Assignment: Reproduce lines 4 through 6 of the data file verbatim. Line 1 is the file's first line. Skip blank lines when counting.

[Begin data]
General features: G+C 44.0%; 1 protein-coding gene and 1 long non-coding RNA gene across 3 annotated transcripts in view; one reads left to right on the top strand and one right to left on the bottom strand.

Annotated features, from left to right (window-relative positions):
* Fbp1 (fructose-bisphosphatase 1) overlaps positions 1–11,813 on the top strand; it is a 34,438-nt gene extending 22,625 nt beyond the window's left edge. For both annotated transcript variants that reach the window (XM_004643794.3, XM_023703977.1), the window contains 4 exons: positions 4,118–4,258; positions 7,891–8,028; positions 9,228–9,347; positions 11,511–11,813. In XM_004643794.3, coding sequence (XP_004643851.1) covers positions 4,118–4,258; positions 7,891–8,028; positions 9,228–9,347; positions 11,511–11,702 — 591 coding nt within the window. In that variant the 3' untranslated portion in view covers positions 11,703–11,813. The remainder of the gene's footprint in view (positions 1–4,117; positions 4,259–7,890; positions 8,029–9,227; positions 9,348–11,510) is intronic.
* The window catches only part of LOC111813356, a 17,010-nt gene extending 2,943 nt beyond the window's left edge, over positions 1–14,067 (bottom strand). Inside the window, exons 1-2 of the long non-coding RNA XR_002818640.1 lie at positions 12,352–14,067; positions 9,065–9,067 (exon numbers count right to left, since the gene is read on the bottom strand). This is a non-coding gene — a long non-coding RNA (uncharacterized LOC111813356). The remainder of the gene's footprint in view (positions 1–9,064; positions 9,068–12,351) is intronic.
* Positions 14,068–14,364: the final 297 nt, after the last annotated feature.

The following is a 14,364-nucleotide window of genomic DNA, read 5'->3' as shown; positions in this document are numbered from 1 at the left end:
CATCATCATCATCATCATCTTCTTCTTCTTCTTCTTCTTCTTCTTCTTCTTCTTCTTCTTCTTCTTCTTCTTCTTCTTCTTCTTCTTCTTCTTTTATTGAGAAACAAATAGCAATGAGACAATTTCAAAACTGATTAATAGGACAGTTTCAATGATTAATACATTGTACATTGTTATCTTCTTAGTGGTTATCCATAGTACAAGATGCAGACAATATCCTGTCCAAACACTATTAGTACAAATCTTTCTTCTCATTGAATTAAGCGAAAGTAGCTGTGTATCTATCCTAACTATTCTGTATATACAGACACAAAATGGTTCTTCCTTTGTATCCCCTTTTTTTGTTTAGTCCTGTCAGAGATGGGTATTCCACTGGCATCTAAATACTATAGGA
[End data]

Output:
* The window catches only part of LOC111813356, a 17,010-nt gene extending 2,943 nt beyond the window's left edge, over positions 1–14,067 (bottom strand). Inside the window, exons 1-2 of the long non-coding RNA XR_002818640.1 lie at positions 12,352–14,067; positions 9,065–9,067 (exon numbers count right to left, since the gene is read on the bottom strand). This is a non-coding gene — a long non-coding RNA (uncharacterized LOC111813356). The remainder of the gene's footprint in view (positions 1–9,064; positions 9,068–12,351) is intronic.
* Positions 14,068–14,364: the final 297 nt, after the last annotated feature.

The following is a 14,364-nucleotide window of genomic DNA, read 5'->3' as shown; positions in this document are numbered from 1 at the left end: